Haddayr Copley-Woods (haddayr) wrote,
Haddayr Copley-Woods

Fantasy Matters Conference

My friend Lindsay was one of the organizers of the University of Minnesota's conference entitled "Fantasy Matters." It was about how Fantasy literature is marginalized and should in fact be part of the cannon, much of it. Wench dresses were frowned upon.

I got a posse of kids together to read; I sent the invite out to everyone I could think of and then wound up having them ALL accept, so there were ten of us.

To my immense surprise, the audience remained utterly transfixed for the whole reading. We ran the gamut from fairly traditional high fantasy to . . . well, Alan DeNiro. The audience seemed to enjoy us all, and it was wonderful to al get together. Several of us went out for beer and African food afterwards and it was wonderful.

The next morning, the keynote address was from Jack Zipes, author of Don't Bet on the Prince among seven zillion other books, and a goddamned motherfucking genius. He said things I've heard before: Fantasy at its best is not corporate fantasy, tamed and palatable and enforcing the status quo, but transformative and illuminating. But the way he said it. The way he said it.

What I loved most about his talk, actually, was his seamless connection of Fantasy, Sci-Fi, comics, and just plain imaginative and transformative fiction into one group. Genres are for marketing, he said. For corporate co-option of the fantastic into something that will not challenge, will not frighten, will not stir up. Fantasy is, in nearly every other European language, the identical word as imagination. He spoke of books, movies, comic books, and children's picture books with the same interest, fire, and respect. It was glorious.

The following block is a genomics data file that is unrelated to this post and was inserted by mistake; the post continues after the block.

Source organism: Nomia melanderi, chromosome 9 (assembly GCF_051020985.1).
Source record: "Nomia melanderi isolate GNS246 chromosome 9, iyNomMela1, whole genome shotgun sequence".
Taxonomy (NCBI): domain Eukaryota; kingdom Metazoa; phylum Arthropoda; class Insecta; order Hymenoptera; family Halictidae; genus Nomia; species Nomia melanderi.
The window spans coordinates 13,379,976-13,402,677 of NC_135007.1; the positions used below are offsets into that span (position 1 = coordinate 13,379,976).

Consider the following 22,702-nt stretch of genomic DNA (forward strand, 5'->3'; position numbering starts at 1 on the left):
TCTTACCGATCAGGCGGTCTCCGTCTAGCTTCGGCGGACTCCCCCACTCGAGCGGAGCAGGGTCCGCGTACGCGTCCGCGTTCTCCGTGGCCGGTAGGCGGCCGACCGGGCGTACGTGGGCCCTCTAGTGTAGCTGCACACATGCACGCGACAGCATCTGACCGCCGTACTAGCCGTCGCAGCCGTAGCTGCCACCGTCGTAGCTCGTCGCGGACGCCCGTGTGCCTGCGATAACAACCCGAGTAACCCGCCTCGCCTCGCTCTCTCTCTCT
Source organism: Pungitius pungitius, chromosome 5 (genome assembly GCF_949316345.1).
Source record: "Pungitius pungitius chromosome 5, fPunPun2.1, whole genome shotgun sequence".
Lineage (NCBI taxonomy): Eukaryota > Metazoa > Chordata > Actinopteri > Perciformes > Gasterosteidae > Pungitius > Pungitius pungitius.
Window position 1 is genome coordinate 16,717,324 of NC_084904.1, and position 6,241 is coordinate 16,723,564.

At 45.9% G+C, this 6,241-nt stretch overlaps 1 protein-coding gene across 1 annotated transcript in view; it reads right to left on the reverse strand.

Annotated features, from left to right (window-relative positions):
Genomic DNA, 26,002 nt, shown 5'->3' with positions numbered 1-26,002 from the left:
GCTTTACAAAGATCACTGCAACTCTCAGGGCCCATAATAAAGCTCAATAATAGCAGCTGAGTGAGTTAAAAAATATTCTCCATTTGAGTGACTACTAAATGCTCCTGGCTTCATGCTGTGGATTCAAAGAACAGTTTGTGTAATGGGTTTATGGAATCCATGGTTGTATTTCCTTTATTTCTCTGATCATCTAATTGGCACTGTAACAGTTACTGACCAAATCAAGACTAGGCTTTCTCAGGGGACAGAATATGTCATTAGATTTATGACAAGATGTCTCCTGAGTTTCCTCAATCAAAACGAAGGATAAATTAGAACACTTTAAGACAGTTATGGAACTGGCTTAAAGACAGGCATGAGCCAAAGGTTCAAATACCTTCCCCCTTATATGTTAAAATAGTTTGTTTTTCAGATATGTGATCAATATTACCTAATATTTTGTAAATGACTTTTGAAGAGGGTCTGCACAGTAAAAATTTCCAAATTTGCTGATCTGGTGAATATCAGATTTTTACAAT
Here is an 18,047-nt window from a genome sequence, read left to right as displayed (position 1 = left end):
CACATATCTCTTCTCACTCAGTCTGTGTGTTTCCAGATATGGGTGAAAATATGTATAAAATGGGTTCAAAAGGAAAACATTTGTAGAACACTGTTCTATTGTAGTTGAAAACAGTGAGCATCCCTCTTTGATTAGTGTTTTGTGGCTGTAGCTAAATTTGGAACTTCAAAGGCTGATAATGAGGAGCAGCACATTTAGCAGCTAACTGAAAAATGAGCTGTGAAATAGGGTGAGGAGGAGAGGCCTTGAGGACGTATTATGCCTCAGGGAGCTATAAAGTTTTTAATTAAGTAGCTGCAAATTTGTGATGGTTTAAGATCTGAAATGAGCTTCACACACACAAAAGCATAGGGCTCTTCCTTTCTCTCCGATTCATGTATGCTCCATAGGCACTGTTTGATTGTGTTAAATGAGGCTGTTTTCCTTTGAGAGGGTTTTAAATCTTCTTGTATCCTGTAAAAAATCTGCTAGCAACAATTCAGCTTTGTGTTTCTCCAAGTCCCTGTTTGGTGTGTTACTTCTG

When he was done presenting his paper, I wanted to leap to my feet and cheer. However, we were in these weird law school seats which pin you underneath the desk, and even I feel stupid jumping around screeching while everyone else is politely applauding, so instead I ran up to him afterwards and talked his ear off.

Dora Goss came ("Oh, good!" said every local genre writer I know when I told them. "Dora makes us look smart!"). She stayed in my home and delighted in my family and pets, and we had a few nice chats. I never get to talk with her as much as I'd like, but at least we got a few. MAN I adore her.

What I enjoyed the most, I think, was getting together with speculative writers for not just one but TWO nights in a row for dinner. I LOVE MY PEEPS. Seriously. If you don’t live in Minneapolis? ENVY ME.

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